geometrician plans and original ownership deeds), any circumstances and/or irregularities that could affect the ownership title of the registered proprietor and/or that could give grounds to a challenge of the title by a third person. Such an irregularity may, for example, consist of the conclusion of an invalid real estate transfer contract, an ineffective representation of a contractual party or heir, or the violation of pre-emptive rights or statutory restrictions regarding real estate disposal etc. As outlined above, the invalidity or ineffectiveness of one particular real estate transfer automatically renders each subsequent transfer of that property invalid, as the ownership title did not effectively pass to the next party in the chain of title. For these reasons, special attention is to be paid to the examination of each particular real estate transfer.
An inherent part of the Due Diligence is not only the identification of irregularities and/or discrepancies regarding real estate titles, but, in particular, the assessment of the severity of risks following from the irregularities discovered. Thus, the main purpose of the risk analysis is to focus on essential issues that are crucial for the project’s realization, leaving minor risks aside. In other words, not every discovered discrepancy regarding the real estate bears an essential risk in it. For example, if a real estate acquisition is found to be ineffective or invalid (for whatever reason) but the defect occurred more than ten (10) years ago and is followed by a continuous chain of effective acquisitions up to the present owner, one could argue that the current owner has acquired the title by prescription, provided that the current and every previous owner was in good faith (bona fide), i.e. had no doubt about his ownership. Similarly, the direct acquisition of real estate from a person (heir) in whom ownership was vested by a court decision (or court confirmation) is generally valid and effective even if the heir was not the legitimate owner of the property, again provided that the acquirer was bona fide (i.e. did not know that the heir was not the legitimate owner of the property).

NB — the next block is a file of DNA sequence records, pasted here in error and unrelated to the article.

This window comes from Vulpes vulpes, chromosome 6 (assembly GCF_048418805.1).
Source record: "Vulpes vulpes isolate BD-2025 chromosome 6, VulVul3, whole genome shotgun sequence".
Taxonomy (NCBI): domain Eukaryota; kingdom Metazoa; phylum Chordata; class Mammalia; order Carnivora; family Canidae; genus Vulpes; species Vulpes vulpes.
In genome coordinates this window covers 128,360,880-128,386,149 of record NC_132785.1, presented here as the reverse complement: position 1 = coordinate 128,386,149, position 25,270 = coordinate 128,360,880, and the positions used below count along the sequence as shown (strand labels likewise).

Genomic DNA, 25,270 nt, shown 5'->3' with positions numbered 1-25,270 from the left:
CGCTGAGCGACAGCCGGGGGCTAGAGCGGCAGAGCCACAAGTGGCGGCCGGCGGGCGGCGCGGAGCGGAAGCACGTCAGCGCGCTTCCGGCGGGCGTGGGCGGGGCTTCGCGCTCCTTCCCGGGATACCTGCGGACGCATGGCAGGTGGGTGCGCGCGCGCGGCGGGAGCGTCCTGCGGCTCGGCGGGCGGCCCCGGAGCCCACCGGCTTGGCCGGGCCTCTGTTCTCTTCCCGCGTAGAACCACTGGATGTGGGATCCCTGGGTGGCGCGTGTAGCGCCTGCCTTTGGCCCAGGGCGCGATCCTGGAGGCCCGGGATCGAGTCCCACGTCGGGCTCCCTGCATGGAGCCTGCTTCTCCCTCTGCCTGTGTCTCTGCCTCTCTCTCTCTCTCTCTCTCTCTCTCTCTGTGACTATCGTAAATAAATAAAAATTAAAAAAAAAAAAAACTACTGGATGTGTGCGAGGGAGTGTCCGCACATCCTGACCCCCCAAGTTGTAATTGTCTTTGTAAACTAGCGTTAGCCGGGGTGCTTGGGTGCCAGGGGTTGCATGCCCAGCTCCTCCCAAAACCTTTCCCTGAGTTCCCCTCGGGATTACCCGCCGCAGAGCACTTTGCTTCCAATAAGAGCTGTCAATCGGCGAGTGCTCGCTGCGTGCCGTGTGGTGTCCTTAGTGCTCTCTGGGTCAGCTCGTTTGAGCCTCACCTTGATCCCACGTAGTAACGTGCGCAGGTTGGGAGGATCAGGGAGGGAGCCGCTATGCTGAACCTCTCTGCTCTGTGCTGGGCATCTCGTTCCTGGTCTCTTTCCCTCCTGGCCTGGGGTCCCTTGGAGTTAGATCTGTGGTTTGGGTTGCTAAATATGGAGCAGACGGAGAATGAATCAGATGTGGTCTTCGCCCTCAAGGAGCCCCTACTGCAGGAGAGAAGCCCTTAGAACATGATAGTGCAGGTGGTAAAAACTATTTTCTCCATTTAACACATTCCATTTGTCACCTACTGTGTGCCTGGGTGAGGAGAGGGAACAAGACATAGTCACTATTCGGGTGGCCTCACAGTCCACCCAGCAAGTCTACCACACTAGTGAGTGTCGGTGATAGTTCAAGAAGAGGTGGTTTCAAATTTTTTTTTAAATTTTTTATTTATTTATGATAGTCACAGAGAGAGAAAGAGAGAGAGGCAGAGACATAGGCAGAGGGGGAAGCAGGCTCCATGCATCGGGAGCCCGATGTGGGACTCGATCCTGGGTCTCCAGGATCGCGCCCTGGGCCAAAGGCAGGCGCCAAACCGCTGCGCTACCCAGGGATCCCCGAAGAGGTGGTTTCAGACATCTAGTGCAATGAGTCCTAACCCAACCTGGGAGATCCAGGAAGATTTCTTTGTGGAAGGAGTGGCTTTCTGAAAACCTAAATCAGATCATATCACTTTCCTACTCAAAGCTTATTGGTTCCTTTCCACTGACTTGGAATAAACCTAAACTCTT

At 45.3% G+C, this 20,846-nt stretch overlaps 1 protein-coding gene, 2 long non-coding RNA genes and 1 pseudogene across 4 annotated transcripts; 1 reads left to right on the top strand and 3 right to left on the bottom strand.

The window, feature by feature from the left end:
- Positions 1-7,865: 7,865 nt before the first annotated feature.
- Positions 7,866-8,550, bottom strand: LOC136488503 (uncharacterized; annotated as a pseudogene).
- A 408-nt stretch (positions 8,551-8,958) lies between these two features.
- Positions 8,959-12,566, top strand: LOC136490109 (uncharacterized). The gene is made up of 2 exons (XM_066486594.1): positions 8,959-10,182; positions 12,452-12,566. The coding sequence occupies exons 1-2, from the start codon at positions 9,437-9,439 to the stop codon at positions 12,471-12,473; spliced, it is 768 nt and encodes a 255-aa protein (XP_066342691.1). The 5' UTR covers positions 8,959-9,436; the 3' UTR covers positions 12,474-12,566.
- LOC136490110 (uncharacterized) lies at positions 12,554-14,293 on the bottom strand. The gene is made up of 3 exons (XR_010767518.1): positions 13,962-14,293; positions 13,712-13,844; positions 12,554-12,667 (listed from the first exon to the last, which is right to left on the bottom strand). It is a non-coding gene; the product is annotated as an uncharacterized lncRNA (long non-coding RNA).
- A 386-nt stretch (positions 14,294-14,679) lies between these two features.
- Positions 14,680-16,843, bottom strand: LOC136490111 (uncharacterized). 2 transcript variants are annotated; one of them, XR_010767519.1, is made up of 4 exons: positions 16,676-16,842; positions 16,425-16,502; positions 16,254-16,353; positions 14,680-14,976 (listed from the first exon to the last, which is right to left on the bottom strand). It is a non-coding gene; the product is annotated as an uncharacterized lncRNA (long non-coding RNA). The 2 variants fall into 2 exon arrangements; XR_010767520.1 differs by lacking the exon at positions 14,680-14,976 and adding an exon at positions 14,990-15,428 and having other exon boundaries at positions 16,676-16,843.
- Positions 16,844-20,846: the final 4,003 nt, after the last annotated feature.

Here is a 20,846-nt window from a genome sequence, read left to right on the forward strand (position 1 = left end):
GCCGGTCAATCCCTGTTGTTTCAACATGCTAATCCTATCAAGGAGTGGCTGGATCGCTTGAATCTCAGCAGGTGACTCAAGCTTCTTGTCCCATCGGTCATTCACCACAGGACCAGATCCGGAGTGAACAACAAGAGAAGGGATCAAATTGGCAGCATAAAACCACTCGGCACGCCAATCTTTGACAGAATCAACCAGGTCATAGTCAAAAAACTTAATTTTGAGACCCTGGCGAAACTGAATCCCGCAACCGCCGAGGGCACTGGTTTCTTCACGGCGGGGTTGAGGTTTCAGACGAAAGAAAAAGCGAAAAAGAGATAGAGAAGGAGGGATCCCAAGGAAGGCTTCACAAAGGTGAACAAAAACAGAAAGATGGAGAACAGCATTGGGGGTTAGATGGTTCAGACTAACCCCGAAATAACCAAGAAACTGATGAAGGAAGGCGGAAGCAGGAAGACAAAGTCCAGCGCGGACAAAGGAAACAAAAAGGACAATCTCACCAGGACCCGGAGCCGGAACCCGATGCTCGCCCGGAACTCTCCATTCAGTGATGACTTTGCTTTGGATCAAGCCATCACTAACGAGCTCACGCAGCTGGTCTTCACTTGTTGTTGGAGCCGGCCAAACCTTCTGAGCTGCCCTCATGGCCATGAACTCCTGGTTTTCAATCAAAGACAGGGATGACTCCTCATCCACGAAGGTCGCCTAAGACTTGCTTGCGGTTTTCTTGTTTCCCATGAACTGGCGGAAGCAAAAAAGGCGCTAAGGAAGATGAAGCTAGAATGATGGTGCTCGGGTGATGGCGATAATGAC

RISK ELIMINATION OR REDUCTION